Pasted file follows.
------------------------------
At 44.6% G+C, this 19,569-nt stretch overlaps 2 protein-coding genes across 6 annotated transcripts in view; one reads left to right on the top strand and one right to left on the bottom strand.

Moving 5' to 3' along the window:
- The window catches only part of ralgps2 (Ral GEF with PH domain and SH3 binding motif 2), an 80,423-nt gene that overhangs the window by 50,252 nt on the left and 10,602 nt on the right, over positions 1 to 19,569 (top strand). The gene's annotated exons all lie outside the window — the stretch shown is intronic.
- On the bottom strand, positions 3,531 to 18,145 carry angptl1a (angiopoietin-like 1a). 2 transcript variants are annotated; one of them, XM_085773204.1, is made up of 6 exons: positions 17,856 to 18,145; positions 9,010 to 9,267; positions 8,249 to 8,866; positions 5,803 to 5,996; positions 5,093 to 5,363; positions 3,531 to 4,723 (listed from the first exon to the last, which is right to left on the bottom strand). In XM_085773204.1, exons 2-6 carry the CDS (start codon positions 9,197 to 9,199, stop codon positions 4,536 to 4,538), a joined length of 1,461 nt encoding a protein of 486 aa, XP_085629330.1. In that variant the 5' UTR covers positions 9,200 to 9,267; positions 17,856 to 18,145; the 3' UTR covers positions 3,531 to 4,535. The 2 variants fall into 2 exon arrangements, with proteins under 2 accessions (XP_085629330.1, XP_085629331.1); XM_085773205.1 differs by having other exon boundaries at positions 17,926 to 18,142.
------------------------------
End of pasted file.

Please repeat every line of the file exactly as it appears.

At 44.6% G+C, this 19,569-nt stretch overlaps 2 protein-coding genes across 6 annotated transcripts in view; one reads left to right on the top strand and one right to left on the bottom strand.

Moving 5' to 3' along the window:
- The window catches only part of ralgps2 (Ral GEF with PH domain and SH3 binding motif 2), an 80,423-nt gene that overhangs the window by 50,252 nt on the left and 10,602 nt on the right, over positions 1 to 19,569 (top strand). The gene's annotated exons all lie outside the window — the stretch shown is intronic.
- On the bottom strand, positions 3,531 to 18,145 carry angptl1a (angiopoietin-like 1a). 2 transcript variants are annotated; one of them, XM_085773204.1, is made up of 6 exons: positions 17,856 to 18,145; positions 9,010 to 9,267; positions 8,249 to 8,866; positions 5,803 to 5,996; positions 5,093 to 5,363; positions 3,531 to 4,723 (listed from the first exon to the last, which is right to left on the bottom strand). In XM_085773204.1, exons 2-6 carry the CDS (start codon positions 9,197 to 9,199, stop codon positions 4,536 to 4,538), a joined length of 1,461 nt encoding a protein of 486 aa, XP_085629330.1. In that variant the 5' UTR covers positions 9,200 to 9,267; positions 17,856 to 18,145; the 3' UTR covers positions 3,531 to 4,535. The 2 variants fall into 2 exon arrangements, with proteins under 2 accessions (XP_085629330.1, XP_085629331.1); XM_085773205.1 differs by having other exon boundaries at positions 17,926 to 18,142.